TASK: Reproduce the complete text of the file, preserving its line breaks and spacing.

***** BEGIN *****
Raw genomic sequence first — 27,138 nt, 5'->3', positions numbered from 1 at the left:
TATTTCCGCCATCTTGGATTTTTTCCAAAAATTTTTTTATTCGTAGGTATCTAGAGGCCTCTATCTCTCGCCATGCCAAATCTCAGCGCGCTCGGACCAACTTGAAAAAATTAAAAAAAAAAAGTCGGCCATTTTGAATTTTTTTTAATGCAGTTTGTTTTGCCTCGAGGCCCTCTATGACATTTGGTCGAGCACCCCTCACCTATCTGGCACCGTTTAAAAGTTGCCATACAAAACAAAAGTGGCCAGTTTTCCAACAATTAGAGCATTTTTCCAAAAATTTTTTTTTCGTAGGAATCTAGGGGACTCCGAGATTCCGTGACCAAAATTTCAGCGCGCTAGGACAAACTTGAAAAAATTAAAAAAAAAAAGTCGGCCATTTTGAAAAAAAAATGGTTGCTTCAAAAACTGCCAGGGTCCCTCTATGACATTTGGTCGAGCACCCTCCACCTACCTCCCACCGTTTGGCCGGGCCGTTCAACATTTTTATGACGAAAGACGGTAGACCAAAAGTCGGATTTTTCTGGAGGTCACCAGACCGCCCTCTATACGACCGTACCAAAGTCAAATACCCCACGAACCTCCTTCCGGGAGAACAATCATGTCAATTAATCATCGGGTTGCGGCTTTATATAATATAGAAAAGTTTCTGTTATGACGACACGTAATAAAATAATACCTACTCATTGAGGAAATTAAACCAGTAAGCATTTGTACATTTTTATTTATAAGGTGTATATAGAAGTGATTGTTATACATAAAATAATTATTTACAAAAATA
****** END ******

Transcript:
Raw genomic sequence first — 27,138 nt, 5'->3', positions numbered from 1 at the left:
TATTTCCGCCATCTTGGATTTTTTCCAAAAATTTTTTTATTCGTAGGTATCTAGAGGCCTCTATCTCTCGCCATGCCAAATCTCAGCGCGCTCGGACCAACTTGAAAAAATTAAAAAAAAAAAGTCGGCCATTTTGAATTTTTTTTAATGCAGTTTGTTTTGCCTCGAGGCCCTCTATGACATTTGGTCGAGCACCCCTCACCTATCTGGCACCGTTTAAAAGTTGCCATACAAAACAAAAGTGGCCAGTTTTCCAACAATTAGAGCATTTTTCCAAAAATTTTTTTTTCGTAGGAATCTAGGGGACTCCGAGATTCCGTGACCAAAATTTCAGCGCGCTAGGACAAACTTGAAAAAATTAAAAAAAAAAAGTCGGCCATTTTGAAAAAAAAATGGTTGCTTCAAAAACTGCCAGGGTCCCTCTATGACATTTGGTCGAGCACCCTCCACCTACCTCCCACCGTTTGGCCGGGCCGTTCAACATTTTTATGACGAAAGACGGTAGACCAAAAGTCGGATTTTTCTGGAGGTCACCAGACCGCCCTCTATACGACCGTACCAAAGTCAAATACCCCACGAACCTCCTTCCGGGAGAACAATCATGTCAATTAATCATCGGGTTGCGGCTTTATATAATATAGAAAAGTTTCTGTTATGACGACACGTAATAAAATAATACCTACTCATTGAGGAAATTAAACCAGTAAGCATTTGTACATTTTTATTTATAAGGTGTATATAGAAGTGATTGTTATACATAAAATAATTATTTACAAAAATA